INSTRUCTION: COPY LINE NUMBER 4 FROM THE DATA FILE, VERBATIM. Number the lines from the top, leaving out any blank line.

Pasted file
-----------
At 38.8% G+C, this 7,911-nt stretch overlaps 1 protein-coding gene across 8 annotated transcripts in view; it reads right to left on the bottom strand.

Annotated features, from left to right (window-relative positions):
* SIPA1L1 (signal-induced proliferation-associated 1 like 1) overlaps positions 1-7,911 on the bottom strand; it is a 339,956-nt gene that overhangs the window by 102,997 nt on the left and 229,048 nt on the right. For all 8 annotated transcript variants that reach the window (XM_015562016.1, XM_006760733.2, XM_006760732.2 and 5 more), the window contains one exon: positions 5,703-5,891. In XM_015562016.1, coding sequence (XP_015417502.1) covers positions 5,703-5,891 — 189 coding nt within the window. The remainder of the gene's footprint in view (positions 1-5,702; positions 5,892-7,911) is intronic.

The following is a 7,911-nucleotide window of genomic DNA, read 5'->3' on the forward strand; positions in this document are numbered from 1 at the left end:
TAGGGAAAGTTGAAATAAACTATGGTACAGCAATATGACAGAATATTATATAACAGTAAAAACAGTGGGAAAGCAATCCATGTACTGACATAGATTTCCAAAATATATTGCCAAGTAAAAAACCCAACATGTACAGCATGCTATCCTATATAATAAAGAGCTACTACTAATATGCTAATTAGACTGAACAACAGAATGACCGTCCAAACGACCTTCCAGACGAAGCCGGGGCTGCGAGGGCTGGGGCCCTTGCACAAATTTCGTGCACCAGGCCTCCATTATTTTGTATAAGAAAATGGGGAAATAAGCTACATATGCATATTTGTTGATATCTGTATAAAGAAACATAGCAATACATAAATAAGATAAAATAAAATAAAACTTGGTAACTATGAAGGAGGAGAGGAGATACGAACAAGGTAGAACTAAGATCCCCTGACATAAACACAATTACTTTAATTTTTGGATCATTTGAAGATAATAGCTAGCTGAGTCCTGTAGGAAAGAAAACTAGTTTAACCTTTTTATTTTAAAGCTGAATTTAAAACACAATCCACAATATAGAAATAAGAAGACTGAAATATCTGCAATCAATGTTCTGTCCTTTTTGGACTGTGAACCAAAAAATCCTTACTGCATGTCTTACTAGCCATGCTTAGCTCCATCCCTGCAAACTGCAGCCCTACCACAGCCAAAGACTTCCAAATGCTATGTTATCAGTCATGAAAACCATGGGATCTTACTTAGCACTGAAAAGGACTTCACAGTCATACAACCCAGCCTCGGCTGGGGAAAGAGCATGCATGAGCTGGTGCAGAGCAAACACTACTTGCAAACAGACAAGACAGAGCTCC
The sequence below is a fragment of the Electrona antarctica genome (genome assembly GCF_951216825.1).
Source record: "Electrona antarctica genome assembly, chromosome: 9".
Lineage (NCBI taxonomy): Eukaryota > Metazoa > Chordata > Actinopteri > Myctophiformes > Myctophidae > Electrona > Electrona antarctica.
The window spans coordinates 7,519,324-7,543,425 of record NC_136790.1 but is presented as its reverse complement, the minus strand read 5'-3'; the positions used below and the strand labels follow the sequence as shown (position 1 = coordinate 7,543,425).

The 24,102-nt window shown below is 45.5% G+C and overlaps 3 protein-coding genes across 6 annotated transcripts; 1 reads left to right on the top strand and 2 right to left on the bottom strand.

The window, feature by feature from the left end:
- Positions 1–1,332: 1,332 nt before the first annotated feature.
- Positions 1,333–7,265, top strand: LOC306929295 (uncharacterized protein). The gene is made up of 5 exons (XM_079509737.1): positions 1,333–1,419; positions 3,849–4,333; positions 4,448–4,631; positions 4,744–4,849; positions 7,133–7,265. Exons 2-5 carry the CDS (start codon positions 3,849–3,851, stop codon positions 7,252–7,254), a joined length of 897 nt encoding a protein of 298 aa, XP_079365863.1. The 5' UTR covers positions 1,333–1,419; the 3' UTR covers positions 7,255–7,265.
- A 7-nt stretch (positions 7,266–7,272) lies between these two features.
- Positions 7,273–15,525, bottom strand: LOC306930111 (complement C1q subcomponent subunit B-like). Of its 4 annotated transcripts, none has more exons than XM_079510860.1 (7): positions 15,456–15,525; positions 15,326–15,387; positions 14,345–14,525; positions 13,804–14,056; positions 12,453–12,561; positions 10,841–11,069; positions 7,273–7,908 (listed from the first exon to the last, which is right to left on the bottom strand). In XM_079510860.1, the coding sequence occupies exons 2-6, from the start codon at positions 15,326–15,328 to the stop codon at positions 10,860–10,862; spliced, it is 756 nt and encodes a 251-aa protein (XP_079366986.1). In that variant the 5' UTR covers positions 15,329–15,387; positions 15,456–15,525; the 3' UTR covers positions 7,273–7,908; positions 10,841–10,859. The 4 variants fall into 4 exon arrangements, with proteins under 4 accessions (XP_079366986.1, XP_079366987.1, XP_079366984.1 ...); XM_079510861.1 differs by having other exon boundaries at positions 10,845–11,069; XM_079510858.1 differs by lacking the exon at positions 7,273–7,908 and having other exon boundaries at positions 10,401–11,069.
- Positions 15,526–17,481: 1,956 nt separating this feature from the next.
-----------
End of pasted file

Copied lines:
The following is a 7,911-nucleotide window of genomic DNA, read 5'->3' on the forward strand; positions in this document are numbered from 1 at the left end: